I know my body, and I knew that whatever was wrong with me had nothing to do with the baby. I mean, I had already carried a child before her and knew this was different. So, knowing something wasn’t right and fearing that I would lose London, I begged them to do more and more tests. We tried for four years to get pregnant with her and I wasn’t about to lose her seven-and-a-half months into my pregnancy. On the third day of this pain, I woke up very lethargic and had lost my vision. I woke Erik and we called our doctor, and I was told to go to back to the hospital immediately. After being there for several hours the doctors finally did a blood gas test. The results came back that my blood glucose levels were at 750! Absolutely insane! They could not believe that I wasn’t in a comma with my blood glucose being that high.

Long story short, I was diagnosed with pancreatitis, which was caused by broken up gallstones that had blocked the duct to my pancreas. I spent the next two-and-a-half weeks hooked to a steady drip of insulin in a Pittsburg hospital, and they were constantly monitoring London during this time. My condition was so severe that they had to administer 500 units of insulin a day—and my glucose levels still weren’t budging. Eventually the doctors were able to break the toxicity and get my glucose levels under control. They first told me that my pancreas would heal and all would go back to normal. Okay, I thought, I can handle this. Then, after an amniocentesis, they discovered London's lungs were fully developed and that meant she would be delivered a month early.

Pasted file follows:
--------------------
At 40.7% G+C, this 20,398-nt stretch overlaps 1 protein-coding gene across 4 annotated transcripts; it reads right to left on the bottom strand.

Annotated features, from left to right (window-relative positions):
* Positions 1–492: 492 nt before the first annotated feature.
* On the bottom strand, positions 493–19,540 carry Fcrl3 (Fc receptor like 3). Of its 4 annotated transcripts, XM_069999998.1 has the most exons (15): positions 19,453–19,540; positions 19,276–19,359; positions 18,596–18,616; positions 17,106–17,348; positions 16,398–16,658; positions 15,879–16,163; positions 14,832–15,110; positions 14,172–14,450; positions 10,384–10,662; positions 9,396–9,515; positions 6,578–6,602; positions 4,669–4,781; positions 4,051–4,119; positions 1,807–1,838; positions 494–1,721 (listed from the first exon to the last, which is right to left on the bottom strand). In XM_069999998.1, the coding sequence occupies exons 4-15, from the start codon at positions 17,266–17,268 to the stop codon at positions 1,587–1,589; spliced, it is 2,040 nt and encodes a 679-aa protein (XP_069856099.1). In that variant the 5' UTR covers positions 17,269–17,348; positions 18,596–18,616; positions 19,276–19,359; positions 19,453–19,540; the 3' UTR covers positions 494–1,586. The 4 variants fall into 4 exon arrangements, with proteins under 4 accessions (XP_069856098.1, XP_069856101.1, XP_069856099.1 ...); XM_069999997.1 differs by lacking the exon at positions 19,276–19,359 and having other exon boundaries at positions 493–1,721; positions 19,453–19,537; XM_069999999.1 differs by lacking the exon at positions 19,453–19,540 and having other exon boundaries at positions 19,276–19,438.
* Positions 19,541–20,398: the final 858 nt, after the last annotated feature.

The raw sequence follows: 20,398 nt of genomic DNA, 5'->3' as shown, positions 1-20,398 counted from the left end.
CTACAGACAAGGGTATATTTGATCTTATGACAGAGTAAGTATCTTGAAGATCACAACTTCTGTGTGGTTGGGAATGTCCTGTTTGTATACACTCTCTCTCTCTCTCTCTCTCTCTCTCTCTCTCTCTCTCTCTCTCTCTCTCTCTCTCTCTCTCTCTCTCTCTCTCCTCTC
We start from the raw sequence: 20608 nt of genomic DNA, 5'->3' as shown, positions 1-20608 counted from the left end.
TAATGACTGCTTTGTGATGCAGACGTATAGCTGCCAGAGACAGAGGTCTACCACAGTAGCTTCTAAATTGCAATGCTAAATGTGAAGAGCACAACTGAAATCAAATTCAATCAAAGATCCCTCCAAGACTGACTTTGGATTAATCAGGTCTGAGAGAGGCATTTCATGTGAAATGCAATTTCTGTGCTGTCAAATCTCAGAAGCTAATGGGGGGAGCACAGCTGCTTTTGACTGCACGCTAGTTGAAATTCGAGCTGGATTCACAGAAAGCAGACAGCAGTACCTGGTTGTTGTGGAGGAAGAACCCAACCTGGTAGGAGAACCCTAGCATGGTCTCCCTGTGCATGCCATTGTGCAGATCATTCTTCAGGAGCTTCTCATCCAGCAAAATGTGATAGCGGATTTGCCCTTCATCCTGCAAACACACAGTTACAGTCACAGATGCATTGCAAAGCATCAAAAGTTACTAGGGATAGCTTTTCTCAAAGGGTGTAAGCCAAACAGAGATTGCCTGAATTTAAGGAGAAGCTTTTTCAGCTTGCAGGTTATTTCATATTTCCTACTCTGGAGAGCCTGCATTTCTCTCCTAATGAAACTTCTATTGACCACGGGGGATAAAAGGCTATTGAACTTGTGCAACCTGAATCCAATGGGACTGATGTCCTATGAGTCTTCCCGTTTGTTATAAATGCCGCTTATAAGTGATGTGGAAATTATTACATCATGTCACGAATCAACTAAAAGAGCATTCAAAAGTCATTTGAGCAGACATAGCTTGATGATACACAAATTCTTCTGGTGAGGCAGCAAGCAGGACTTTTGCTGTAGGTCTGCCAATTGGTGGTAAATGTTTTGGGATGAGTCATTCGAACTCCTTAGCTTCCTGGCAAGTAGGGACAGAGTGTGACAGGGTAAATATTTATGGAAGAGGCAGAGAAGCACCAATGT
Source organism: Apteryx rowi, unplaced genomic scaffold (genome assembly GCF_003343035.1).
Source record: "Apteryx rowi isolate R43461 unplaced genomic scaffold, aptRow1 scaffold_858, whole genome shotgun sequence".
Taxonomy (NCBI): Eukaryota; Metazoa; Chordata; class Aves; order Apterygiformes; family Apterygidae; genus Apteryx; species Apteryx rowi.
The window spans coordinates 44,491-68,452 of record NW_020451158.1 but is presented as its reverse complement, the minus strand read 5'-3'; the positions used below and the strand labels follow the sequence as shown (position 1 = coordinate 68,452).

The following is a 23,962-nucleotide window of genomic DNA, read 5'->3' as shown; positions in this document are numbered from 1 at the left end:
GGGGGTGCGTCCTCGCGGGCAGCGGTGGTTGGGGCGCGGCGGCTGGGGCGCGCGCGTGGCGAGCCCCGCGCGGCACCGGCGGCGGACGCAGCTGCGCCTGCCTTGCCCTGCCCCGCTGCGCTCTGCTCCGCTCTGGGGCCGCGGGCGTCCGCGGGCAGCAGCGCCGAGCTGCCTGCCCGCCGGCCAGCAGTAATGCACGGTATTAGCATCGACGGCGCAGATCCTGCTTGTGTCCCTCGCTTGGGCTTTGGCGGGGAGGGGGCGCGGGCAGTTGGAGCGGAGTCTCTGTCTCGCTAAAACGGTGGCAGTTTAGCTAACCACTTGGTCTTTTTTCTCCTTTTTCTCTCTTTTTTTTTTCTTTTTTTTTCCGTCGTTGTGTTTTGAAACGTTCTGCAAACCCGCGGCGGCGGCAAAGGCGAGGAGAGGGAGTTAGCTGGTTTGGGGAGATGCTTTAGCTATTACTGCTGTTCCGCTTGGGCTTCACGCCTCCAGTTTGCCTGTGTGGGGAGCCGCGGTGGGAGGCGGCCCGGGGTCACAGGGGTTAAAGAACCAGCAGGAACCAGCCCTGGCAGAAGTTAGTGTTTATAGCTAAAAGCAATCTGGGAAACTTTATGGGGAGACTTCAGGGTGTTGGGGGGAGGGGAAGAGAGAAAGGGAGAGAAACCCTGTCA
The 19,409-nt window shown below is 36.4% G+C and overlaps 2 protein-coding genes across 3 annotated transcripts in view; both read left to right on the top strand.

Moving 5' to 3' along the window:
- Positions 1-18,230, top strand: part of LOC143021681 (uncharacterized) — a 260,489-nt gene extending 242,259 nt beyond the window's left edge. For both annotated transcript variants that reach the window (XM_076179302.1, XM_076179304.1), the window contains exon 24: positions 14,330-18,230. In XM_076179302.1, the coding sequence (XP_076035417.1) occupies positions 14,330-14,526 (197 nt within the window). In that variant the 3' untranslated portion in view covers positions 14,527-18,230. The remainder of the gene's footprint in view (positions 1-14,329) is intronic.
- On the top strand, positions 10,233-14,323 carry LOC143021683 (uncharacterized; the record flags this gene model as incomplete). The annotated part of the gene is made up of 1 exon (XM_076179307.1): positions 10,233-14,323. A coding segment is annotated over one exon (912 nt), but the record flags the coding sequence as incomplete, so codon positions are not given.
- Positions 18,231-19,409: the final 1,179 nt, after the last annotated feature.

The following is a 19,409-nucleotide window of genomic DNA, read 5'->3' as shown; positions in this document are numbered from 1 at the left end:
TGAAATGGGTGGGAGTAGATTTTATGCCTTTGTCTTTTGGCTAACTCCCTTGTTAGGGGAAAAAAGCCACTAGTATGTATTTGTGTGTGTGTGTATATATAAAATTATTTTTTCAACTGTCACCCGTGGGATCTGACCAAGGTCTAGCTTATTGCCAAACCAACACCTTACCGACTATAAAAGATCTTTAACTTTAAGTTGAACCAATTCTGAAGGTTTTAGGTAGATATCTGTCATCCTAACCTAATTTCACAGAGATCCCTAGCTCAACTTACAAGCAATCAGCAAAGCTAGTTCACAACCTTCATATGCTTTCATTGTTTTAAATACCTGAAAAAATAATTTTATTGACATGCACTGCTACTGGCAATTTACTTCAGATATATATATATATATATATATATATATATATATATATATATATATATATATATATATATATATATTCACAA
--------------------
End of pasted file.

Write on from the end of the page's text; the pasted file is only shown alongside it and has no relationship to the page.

So, my healthy baby girl was delivered on August 25, 2009. Soon after I gave birth, my glucose levels stabilized. Thank God, I thought, I am going to be normal again! That didn't last long, as I had to start doing insulin shots not long after. Four days after having my C-section I was sent home with my newborn girl to recover from surgery —and take care of my four-year-old son Xavier. Lucky me!

I spent the next year doing four to five shots of insulin a day and was also put on Metformin, a pill that helps control the glucose expended by other organs. After seeing me go through all that pain and anxiety, and confirming that my pancreas did not appear to be healing, my endocrinologist finally recommend an insulin pump. I was absolutely devastated. Being on an pump was the worst possible scenario, or at least it seemed that way at the time. I've been on it now for two years, I can honestly say that I am very thankful for it. But with this comes mixed feelings. I am happy to be alive but I also started to feel as though I was destined to be fat for the rest of my life. As you may or may not know, taking insulin isn't the best thing for someone who already has a weight problem. Insulin can cause you to store fat. Ugh! And so began the yo-yo dieting!

Check back next week for more on my experience with yo-yo dieting.

Heather Fankhouser